Vehicular heat stroke is a common cause of heat-related deaths with children and dogs, according to kidsandcars.org.
Even with cracked windows or parking in the shade, the car’s temperature can drastically increase in a short amount of time.
And, children and pets — although more prone to heatstroke —are not the only victims.
Numbers obtained between 2006 and 2010 from the the National Health Statistics Reports show, “Exposure to excessive natural heat, heat stroke, sun stroke” were the underlying cause or contributed to the cause of death for 3,332 people.”
Along with the warmer weather comes higher risks for heat exhaustion and heat stroke, according to webmd.com.
Drinking plenty of fluids and staying hydrated is one way to help avoid heat stroke.
Sweating helps keep body temperature down, but without being hydrated, the body cannot produce enough sweat to keep cool, Mayoclinic.org suggests.
Psychology major Deisy Jaquez said fluids help her deal with the heat.
Wearing loose fitting and lightweight clothing also can help you stay cool during the hot days, according to mayoclinic.org.
Too tight or excess clothing affects the body by not allowing it to cool properly.
Wearing fewer clothes leaves a larger amount of skin exposed to be damaged by the sun.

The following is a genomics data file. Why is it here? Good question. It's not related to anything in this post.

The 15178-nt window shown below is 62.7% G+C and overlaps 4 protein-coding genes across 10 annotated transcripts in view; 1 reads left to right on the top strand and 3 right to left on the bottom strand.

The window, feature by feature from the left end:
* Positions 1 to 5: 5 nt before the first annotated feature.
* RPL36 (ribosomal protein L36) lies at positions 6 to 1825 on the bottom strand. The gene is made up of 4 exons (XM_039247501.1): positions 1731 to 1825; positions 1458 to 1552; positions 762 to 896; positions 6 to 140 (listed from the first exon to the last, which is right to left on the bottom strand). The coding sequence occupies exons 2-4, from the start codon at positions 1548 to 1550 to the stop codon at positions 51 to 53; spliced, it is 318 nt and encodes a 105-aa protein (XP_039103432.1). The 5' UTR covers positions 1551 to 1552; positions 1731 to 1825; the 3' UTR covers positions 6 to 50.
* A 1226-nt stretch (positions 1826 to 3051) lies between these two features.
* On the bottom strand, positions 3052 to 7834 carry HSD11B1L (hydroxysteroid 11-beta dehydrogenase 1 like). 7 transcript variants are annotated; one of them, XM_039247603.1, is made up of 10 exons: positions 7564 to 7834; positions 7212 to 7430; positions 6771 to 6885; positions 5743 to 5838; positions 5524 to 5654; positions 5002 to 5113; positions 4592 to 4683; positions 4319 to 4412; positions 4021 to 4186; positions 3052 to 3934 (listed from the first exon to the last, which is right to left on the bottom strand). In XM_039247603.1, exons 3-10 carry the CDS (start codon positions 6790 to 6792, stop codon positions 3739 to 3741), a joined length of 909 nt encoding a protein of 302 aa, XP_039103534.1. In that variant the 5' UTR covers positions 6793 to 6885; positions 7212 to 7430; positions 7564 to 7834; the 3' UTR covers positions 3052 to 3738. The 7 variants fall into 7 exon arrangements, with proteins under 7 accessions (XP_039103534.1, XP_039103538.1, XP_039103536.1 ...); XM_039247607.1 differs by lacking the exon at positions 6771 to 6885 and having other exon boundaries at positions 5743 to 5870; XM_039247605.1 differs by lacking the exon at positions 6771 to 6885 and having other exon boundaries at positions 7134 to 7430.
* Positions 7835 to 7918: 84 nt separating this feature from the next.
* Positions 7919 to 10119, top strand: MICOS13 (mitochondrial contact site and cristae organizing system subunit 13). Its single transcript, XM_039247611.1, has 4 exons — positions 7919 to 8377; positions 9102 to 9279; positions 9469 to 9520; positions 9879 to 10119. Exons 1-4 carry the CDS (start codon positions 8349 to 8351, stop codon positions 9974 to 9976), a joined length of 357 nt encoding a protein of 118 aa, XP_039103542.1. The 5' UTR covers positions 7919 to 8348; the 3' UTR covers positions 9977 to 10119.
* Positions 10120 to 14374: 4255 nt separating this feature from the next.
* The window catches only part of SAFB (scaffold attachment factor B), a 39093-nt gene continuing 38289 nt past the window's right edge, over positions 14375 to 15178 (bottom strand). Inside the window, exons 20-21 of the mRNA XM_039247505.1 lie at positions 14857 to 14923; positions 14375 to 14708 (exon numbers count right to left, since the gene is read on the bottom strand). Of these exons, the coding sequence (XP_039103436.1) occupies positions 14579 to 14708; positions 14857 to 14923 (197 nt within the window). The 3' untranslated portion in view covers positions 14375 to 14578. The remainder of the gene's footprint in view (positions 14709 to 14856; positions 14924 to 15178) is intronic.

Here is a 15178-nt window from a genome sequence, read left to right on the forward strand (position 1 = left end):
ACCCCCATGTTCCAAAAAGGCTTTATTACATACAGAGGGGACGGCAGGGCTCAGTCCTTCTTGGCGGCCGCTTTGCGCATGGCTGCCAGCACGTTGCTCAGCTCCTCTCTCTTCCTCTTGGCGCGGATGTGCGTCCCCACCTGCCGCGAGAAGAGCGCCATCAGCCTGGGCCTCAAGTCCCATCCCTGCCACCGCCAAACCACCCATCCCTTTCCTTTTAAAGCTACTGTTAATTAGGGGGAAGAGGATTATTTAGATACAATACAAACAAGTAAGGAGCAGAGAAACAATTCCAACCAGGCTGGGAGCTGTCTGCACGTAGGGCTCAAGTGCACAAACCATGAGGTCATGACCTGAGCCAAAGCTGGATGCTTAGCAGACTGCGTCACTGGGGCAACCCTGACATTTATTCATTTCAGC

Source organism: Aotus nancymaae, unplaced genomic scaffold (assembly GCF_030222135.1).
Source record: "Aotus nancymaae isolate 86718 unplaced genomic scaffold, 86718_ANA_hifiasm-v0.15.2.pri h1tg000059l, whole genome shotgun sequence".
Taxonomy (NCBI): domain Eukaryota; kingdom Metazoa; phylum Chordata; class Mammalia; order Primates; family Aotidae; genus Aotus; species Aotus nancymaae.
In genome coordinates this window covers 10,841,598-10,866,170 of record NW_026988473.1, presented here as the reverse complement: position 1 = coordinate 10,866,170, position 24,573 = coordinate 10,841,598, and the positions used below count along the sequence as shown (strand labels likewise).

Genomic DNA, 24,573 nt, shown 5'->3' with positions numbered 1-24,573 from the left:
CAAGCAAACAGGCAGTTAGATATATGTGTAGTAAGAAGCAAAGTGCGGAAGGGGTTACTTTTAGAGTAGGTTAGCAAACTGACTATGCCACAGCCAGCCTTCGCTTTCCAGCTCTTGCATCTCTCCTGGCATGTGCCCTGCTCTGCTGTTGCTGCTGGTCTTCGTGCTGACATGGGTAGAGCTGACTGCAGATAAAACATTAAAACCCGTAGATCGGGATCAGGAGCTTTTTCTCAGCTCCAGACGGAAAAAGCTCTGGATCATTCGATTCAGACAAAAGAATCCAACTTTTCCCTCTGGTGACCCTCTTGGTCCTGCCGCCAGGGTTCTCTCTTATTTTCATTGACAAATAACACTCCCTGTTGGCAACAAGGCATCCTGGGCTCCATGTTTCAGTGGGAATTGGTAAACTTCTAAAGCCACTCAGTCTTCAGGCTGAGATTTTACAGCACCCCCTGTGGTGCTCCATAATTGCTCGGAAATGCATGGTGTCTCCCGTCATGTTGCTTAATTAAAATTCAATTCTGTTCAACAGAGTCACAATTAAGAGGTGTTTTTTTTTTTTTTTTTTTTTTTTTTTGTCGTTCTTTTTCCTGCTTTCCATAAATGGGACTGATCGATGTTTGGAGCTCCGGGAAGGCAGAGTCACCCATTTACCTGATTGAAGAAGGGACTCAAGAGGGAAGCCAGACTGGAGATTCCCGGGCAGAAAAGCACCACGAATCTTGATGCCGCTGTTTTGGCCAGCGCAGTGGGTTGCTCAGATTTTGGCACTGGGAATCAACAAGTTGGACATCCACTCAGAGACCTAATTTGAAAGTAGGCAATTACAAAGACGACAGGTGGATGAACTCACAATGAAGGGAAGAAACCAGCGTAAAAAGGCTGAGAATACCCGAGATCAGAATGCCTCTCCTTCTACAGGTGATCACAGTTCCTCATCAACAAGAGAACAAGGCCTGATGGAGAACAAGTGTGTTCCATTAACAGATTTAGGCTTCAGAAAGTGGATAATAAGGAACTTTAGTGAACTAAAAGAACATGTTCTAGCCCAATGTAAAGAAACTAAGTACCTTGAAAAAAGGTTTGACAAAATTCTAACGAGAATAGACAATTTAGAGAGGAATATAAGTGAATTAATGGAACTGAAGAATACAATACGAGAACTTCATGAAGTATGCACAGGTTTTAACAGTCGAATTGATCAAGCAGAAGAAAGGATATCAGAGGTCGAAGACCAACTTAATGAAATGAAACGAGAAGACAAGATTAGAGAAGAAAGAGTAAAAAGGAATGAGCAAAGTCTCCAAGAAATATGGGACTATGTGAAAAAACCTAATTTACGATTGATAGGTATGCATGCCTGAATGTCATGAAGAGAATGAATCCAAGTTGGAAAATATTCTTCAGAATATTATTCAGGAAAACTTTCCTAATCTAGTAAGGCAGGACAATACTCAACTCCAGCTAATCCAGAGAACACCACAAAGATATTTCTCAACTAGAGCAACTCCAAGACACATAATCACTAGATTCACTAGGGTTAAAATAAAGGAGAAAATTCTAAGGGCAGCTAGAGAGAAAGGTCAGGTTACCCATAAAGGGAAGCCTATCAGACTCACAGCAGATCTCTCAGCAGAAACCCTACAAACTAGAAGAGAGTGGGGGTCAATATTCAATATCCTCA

The website reports that wide hats and sunglasses also are ways to help prevent over exposure along with sunscreen having an SPF of at least 15. Sunscreen should be applied at least every two hours, or more, when swimming.
Mayo Clinic advises staying in air cooled places to help avoid heat stroke.
Nursing major Fatema Abdul and her sister Zaina Abdul said they try to stay inside as much as possible.
“I really don’t like the sun,” Fatema said. “I stay inside and eat a lot of ice cream to stay cool.”
Although summer sports and outdoor activities claim many victims of heat stroke, Mayo Clinic reports that by taking precautions, the probability of too much heat exposure can be decreased.
- Take it easy during the hottest parts of the day with cooling breaks and enough fluids.
- Become acclimated to the heat by partaking in activities during the cooler parts of the day and limiting time spent in the heat. Those who are not acclimated have a higher chance of heat stroke.
Knowing the symptoms of heat stroke also is important.
Webmd.com lists the most common signs being confusion, dark-colored urine, dizziness, fainting, headache, cramps and nausea. Heat stroke is a medical emergency. Seek medical help if any of the symptoms are present.
For more information about staying safe in hot weather, visit webmd.com, mayoclinic.or and kidsandcars.org.